In The City of Ember, The Mayor is the most corrupt character in the novel. He squelches the thirst for knowledge and limits freedom, yet the majority of the townspeople just accept his behavior. Why do you think they act this way? What other actions might they have taken?
1 Answer | Add Yours
Mayor Cole is a very corrupt character in The City of Ember. His abuse of power and self-serving nature are the epitome of corruption in politics. Part of the reason he is able to exert power over the townspeople is in his ability to spin. When Doon impulsively voices discontent to the Mayor, the politician is able to spin it to his advantage: "A childish display of temper! Students should be glad to work for their city. Ember will prosper if all… citizens… do… their… best." This is an example of how the Mayor is able to maintain his position of power. He is able to spin what he does in order to deflect criticism. Rather than accept that Doon might be right to feel frustrated, Mayor Cole shifts the blame. This "shell game" in which he is able to move where blame is placed is one reason he is able to convince the townspeople to accept the way things are.
Mayor Cole operates with duplicity meant to confound the public. This is seen in how the Mayor uses his position of power for his own interests. It is also seen in how he addresses Lina as she challenges his authority:
The duties of a mayor…are…complex. Cannot be understood by regular citizens, particularly children. That is why…certain things must remain hidden from the public. The public would not understand. The public must have faith…that all is being done for their benefit. For their own good.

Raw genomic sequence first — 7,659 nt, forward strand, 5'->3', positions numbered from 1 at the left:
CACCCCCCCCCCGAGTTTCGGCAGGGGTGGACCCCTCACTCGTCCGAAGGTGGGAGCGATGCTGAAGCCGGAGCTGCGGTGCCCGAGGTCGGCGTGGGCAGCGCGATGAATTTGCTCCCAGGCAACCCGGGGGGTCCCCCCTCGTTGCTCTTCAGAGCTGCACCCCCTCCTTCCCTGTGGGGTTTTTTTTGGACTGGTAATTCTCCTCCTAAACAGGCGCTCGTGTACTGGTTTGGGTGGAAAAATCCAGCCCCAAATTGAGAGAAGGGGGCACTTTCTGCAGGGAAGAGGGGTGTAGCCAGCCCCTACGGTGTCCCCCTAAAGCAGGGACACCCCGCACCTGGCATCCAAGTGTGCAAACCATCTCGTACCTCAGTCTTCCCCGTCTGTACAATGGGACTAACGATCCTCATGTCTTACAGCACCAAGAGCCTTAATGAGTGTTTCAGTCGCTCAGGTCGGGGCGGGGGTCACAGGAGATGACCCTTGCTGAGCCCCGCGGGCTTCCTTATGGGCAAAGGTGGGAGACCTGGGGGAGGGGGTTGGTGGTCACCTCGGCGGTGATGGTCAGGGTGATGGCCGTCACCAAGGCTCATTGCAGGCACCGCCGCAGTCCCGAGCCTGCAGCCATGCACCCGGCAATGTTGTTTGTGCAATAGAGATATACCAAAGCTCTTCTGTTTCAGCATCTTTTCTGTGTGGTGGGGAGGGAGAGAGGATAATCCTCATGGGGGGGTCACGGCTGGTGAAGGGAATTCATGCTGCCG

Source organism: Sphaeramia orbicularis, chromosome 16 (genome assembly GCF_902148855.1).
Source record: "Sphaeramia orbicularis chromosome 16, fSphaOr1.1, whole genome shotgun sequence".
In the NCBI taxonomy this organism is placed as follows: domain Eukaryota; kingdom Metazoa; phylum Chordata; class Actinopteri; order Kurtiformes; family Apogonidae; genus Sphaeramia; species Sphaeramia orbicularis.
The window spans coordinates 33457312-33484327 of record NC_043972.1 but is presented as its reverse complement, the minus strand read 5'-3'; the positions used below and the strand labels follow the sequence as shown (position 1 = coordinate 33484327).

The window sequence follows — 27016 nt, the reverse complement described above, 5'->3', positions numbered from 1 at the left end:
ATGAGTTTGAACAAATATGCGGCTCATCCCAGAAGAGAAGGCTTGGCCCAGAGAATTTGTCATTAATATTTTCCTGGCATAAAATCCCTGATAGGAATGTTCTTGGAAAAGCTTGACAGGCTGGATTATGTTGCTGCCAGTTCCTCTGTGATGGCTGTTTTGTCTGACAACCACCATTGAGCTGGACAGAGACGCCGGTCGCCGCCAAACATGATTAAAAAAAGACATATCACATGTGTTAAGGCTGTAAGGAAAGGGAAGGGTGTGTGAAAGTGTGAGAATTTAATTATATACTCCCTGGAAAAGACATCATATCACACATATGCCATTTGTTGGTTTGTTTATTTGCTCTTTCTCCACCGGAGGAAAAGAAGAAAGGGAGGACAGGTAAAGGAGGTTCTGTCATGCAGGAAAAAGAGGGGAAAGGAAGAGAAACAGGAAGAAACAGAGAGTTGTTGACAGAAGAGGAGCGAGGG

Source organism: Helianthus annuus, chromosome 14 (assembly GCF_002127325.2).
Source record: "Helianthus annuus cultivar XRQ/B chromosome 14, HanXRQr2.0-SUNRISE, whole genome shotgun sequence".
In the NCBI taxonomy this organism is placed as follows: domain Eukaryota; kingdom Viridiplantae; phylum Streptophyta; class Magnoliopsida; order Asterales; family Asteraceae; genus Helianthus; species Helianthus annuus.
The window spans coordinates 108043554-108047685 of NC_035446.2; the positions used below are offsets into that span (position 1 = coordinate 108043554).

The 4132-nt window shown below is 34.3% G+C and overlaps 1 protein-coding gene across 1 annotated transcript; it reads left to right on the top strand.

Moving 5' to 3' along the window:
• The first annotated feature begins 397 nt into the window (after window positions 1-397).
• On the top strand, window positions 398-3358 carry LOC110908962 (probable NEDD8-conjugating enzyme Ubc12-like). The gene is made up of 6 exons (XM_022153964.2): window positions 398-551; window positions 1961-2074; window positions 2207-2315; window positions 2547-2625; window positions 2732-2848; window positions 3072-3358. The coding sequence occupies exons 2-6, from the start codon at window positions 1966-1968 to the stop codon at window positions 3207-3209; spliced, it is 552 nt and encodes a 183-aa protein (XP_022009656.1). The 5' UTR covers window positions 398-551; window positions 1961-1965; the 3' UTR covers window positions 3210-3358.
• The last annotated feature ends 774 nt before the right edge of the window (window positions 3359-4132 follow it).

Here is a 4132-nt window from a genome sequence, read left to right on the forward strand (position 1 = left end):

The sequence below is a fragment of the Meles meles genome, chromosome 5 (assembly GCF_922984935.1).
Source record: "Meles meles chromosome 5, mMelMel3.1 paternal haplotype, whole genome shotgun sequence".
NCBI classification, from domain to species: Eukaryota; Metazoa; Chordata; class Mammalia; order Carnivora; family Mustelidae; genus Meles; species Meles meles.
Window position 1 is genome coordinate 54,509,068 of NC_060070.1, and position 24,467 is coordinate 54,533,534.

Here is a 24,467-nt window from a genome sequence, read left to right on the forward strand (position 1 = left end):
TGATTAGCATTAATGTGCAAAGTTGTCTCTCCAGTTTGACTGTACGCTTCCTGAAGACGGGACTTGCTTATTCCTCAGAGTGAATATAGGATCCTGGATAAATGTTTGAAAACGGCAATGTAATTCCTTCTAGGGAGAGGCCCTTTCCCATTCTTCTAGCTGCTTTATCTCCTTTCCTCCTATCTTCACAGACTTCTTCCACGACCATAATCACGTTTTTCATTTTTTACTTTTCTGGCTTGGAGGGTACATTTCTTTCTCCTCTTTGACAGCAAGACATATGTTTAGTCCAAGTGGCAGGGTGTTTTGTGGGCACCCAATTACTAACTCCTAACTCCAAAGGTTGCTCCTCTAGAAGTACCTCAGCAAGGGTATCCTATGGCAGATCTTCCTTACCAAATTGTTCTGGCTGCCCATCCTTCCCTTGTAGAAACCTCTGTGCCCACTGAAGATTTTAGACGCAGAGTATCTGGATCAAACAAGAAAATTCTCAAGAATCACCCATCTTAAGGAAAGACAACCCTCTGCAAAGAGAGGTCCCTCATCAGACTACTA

The townspeople are convinced to accept his behavior through the idea of "faith" and "trust." The public is told to trust the political leadership and, as a result, they are more likely to accept the conditions that surround them. This prevents change and questioning authority because resistance is replaced with a benevolent view towards leadership.
In terms of what other actions the townspeople might take, there is evidence that some members of the body politic are quite interested in challenging the Mayor. When challenging the Mayor after a speech, the hostile crowd reflects an overall attitude that they might not be entirely willing to accept the way things are:
"...the two guards were hustling the mayor back through the door of the Gathering Hall. The crowd roared, and a few people started hurling whatever they could find—pebbles, garbage, crumpled paper, even their own hats."
The Mayor tries to keep the public "in the dark" about the way things are, pacifying them with easy solutions and outright deception. The response to his speech in which the public begins to rebel and express dissatisfaction through disobedience is another form of action that can be taken. The book displays how individuals can take action to show discontent and frustration with political authority even in the most politically controlled atmospheres.
We’ve answered 318,990 questions. We can answer yours, too.Ask a question